by John MacArthur
In describing the purpose statement of the church, many people point to Christ’s instruction in the Great Commission to “make disciples of all the nations” (Matthew 28:19).
But depending on whom you ask, you might find a wide variety of interpretations regarding what it actually means to “make disciples.” Most churches today understand it as a command to evangelize the world—to lead people to faith and repentance in every corner of the world and spread the gospel as far as possible.
And while there is certainly an evangelistic aspect to Christ’s command, His instructions go beyond just spreading the gospel. The verb translated as “make disciples”—mathēteuō—is beautifully complex, carrying more meaning than simply accumulating converts. It communicates the idea of a learning believer—someone who is growing in his faith and his love for the Lord.
Jesus’ words emphasize not the moment of salvation but the lifetime of sanctification that follows. He made the same point in John 8:31 when He said, “If you continue in My word, then you are truly disciples of Mine.” It’s the difference between a one-time profession of faith and a lifetime of spiritual growth and increasing godliness—between counterfeit and genuine conversion.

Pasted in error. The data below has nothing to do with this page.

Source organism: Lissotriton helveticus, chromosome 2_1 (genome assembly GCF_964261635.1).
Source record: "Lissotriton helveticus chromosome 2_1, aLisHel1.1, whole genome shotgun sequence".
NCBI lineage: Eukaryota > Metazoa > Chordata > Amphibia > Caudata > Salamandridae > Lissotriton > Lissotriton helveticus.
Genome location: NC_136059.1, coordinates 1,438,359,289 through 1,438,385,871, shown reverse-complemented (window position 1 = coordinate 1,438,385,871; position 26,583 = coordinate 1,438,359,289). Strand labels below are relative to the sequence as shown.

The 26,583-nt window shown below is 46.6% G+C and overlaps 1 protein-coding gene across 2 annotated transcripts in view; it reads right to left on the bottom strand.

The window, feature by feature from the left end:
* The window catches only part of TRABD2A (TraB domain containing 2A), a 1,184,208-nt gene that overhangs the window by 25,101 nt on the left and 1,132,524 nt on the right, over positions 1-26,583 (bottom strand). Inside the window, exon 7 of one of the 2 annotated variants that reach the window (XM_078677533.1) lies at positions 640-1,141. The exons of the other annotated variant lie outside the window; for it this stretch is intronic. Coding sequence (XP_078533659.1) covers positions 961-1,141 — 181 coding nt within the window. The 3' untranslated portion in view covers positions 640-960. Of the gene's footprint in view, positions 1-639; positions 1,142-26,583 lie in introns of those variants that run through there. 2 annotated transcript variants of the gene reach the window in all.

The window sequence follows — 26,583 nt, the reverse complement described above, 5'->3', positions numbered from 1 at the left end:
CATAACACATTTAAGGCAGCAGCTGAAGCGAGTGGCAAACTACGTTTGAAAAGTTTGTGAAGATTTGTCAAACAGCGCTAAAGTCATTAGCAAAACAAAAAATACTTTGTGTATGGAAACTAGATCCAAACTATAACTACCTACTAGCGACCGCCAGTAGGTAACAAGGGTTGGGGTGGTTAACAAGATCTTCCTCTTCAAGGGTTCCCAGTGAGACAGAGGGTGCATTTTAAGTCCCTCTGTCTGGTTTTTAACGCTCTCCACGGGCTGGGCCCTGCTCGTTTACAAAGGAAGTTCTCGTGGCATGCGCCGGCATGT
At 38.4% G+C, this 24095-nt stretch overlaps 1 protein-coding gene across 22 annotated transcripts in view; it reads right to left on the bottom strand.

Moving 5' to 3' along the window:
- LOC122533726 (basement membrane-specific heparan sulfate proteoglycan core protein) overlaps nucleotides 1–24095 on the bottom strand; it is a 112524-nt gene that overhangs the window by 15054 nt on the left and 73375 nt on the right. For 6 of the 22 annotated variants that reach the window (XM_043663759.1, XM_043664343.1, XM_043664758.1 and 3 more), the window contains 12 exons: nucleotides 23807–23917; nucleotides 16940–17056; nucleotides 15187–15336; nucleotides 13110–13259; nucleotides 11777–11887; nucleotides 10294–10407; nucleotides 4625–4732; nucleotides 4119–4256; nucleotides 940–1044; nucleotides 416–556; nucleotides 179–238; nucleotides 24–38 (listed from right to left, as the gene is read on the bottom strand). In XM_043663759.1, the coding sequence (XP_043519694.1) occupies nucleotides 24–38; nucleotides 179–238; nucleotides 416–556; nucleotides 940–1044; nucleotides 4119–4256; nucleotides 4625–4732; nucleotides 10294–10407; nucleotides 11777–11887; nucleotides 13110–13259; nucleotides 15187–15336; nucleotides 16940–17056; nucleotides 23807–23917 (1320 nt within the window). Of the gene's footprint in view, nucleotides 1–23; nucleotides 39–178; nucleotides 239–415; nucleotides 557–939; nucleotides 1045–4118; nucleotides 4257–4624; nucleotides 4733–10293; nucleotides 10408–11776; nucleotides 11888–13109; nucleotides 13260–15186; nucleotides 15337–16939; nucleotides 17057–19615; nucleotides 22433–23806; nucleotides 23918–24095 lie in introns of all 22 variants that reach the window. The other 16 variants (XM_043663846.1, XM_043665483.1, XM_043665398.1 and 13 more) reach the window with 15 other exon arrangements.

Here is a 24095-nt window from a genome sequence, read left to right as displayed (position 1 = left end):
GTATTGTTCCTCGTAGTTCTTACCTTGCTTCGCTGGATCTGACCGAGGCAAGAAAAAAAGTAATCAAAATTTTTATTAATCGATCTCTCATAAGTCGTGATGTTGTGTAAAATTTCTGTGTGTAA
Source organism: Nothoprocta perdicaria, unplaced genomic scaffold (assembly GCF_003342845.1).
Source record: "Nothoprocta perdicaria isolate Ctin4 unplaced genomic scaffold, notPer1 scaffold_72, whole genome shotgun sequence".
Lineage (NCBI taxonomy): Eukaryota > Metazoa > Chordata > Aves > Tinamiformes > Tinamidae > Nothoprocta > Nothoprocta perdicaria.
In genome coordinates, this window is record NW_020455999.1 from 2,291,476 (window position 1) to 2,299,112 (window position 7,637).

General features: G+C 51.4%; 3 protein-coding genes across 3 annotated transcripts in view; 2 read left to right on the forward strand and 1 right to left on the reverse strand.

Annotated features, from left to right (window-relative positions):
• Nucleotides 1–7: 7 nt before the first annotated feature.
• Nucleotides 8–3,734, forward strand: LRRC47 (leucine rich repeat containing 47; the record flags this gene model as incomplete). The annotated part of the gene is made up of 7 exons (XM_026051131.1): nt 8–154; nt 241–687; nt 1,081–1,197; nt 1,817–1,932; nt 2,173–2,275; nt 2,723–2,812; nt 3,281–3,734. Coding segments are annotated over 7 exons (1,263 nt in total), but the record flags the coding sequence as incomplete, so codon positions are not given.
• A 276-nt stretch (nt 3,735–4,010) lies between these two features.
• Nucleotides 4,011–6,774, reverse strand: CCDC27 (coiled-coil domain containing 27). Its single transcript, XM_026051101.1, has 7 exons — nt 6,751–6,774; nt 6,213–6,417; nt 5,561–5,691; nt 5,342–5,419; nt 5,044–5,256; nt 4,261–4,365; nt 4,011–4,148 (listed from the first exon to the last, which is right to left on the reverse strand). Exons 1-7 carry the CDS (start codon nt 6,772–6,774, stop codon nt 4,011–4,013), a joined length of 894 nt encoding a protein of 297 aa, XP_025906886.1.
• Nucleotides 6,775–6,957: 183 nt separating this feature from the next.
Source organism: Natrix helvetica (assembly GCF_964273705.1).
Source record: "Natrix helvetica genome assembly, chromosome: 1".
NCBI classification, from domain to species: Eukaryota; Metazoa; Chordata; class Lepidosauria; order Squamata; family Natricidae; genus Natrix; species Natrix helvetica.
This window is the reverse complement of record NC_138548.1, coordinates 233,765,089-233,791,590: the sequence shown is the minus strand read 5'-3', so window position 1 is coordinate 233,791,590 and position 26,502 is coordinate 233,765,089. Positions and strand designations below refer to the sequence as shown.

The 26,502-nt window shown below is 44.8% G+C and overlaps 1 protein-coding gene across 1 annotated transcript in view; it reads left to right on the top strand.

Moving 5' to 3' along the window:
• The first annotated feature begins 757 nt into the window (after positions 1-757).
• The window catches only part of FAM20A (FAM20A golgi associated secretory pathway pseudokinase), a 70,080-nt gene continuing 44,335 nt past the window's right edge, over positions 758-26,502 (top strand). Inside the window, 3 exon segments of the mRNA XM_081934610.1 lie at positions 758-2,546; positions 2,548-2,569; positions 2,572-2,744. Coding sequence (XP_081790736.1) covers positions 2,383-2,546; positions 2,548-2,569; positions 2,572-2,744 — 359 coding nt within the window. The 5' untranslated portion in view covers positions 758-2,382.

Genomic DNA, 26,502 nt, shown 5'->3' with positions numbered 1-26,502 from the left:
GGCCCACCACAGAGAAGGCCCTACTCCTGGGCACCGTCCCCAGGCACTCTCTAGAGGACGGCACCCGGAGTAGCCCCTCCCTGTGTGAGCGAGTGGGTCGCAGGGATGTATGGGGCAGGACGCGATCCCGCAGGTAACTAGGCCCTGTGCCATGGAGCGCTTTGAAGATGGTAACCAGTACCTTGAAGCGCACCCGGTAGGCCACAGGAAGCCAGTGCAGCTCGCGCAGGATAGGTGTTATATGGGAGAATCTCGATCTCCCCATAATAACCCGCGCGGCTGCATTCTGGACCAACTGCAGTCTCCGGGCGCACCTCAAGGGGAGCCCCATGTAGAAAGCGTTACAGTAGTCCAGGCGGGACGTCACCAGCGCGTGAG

But if the mission of the church is to make growing, learning believers in all nations, why do many congregations limit their efforts to filling seats—often by meeting felt needs with worldly gimmicks? That strategy might attract non-believers, but how does it promote the spiritual growth of the believers already in their midst? How can you stress the vital importance of sanctification when you’re aggressively chasing the trends and interests of a spiritually bankrupt world?
Too many popular preachers and churches today claim they’re not interested in reaching believers—that their sermons and services are intended solely for unsaved seekers. They even actively discourage believers who want to dig deeper into the riches of Scripture—who hunger for more than just the most basic elements of the gospel, if they’re even getting that much.
But those churches have little hope of ever prompting people past the moment of salvation into a life of sanctification. In fact, they’re far more likely to lead men and women to shallow faith, stunted spiritual growth, and, sadly, false conversion.
As defined by Christ’s command to His disciples, the purpose of the church is to make learning believers—men and women whose lives reflect a deep commitment to and love for the Lord, His Word, and His people. Are you actively helping your congregation grow in this clear and critical purpose for the church?
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